Just finished watching Obama’s farewell address. I am in tears. Not sure how to deal with everything.
Today was a notable day. My orthopedist cleared me to come out of the boot on my left foot. I had a closed non-displaced fracture on my cuboid bone, when I sprained my ankle and fell while running. It on Nov 10, within 48 hours of the election. I had a pedestrian equivalence of a road rage as I thought about a certain Trump supported within my network. I was on my way home from work. On the bus, I was thinking how I would tell of this Trump supporter. I got off the bus, crossed a major intersection and took a sprint for no conceivable reason. Within seconds, I rolled my ankle inward, and fell violently. I hurt both my palms and knees. A couple of young men in hoodies seemed to be laughing at my misery. And, then, from out of nowhere, two strangers came. A couple from my apartment building. They carried me into the building, and then took the moving cart from the front desk and wheeled me into my apartment. Allah sent two complete strangers to help. I had called 911 but the paramedics went back saying they didn’t think I broke anything. But my ER visit 48 hours later with my friend (God bless her till the end of time), who’d stayed with me for 5 straight nights to take care of me, proved to be more dismal as they took an x-ray and determined that I had a fracture. Then had an appointment with an Orthopedist who gave me a boot. I mostly worked from home for an entire month. Again, I had amazingly kind hearted boss who allowed me to do so. So, my post-election-trauma induced boot finally came off on the day Obama also gave his farewell speech. His speech brought me near tears.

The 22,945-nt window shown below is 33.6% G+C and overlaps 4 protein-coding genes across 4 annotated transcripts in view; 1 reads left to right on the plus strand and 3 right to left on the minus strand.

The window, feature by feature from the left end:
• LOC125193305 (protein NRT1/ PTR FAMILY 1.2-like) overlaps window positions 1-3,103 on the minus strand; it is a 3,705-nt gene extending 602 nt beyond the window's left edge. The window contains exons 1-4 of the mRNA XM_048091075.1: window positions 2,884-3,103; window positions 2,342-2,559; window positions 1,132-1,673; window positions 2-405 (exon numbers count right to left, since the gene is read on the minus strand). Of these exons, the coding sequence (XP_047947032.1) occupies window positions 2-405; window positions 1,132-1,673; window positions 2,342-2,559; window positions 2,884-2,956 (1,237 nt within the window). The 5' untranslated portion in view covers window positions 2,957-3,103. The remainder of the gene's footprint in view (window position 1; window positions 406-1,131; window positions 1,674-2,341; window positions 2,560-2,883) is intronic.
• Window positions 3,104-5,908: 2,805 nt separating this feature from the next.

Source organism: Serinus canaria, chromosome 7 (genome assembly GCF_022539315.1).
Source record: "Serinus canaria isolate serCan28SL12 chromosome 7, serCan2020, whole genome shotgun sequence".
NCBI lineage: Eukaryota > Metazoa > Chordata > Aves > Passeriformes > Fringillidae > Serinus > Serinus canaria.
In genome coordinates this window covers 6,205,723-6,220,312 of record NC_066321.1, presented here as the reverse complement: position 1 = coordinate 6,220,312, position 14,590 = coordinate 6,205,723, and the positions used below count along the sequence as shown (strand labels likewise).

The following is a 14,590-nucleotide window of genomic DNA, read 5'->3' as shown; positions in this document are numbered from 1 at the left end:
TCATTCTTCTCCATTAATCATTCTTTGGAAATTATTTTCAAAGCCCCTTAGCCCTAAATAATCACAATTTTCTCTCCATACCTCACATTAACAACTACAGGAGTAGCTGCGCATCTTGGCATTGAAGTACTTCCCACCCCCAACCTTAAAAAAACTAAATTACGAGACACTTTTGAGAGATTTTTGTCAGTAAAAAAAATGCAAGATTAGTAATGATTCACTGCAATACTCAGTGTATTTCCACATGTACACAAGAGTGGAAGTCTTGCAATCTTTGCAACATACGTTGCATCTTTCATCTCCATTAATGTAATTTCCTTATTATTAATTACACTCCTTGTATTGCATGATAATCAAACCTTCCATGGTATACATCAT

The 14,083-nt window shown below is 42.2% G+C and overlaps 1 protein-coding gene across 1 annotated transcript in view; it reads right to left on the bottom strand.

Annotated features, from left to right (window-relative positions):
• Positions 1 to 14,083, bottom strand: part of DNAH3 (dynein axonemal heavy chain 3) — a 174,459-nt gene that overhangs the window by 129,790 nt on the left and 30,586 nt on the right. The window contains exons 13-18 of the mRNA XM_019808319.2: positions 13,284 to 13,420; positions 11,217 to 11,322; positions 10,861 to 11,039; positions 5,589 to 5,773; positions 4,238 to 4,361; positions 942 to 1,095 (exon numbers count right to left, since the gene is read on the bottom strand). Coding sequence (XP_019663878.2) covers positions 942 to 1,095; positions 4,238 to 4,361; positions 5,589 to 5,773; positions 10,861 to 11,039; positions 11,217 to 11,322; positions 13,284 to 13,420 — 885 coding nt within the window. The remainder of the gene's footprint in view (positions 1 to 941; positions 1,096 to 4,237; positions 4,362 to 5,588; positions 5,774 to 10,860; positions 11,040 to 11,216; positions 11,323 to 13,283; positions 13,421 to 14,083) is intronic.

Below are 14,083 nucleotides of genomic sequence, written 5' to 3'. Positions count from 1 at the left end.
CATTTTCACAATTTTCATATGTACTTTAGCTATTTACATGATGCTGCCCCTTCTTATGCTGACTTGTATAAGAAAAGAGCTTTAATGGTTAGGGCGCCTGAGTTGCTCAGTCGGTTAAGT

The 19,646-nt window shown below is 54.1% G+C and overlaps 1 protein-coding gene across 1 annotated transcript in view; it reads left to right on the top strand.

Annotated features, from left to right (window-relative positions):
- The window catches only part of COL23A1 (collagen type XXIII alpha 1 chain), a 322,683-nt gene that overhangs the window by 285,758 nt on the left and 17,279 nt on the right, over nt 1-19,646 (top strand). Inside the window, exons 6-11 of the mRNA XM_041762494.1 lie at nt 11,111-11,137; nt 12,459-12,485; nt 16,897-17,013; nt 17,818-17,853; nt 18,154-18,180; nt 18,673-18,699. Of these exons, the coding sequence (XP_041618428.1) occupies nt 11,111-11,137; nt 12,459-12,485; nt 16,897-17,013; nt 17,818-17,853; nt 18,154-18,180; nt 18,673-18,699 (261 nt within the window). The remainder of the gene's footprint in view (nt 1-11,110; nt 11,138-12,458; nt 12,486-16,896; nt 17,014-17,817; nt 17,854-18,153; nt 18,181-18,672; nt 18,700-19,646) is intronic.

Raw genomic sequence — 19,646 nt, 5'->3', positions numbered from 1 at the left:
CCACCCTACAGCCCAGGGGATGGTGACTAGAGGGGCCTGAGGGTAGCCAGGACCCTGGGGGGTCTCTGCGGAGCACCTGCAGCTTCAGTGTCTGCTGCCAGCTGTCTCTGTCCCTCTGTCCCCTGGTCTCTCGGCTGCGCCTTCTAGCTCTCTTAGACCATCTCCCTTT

Earlier at work, two of the colleagues were chatting about the whole political situation. Both of them young white men. One talked about how his grandfather believed Obama was Muslim and that he wasn’t born in the US. And, that he always called Obama by his middle name. I explained, ‘Hussein’ means beauty by the way. ‘Must be the liberal media’, he jokingly said. ‘No, it’s my Egyptian Arabic immersion program,’ I smiled and replied. We spoke about another colleague who’d worked on John Kasich’s campaign. And then realized, instead of dismissing him as a Republican, he actually worked more to stop Trump than any of us.
On the day when the Obama administration didn’t veto the UNSC’s resolution to condemn Israeli settlement, I went to Jordan. And a couple of days later, on December 27, I was in Jerusalem. We were held up by the Israeli border folks at the Allenby bridge. That is a separate story altogether. I had been apprehensive but I was glad that I ended up going to visit Palestine despite having a broken bone. After seeing the settlements with my own eyes, I wished Obama had done something sooner/earlier, which would have made some real impact. But in any case, I am glad that the administration took some steps in their lame duck period.
I am proud to call him my President. He’s had his flaws, but despite everything, he showed good leadership. And, today, I found myself in near tears as he gave one last speech addressing the nation. Thank you, Obama.
Will have to write my reflections on another day. It’s been busy this week. I had a beautiful day. The uber driver was a South Korean gentleman who made small talk. At work, the holiday lunch was big. And of course, two friends came and M. made a cake for me!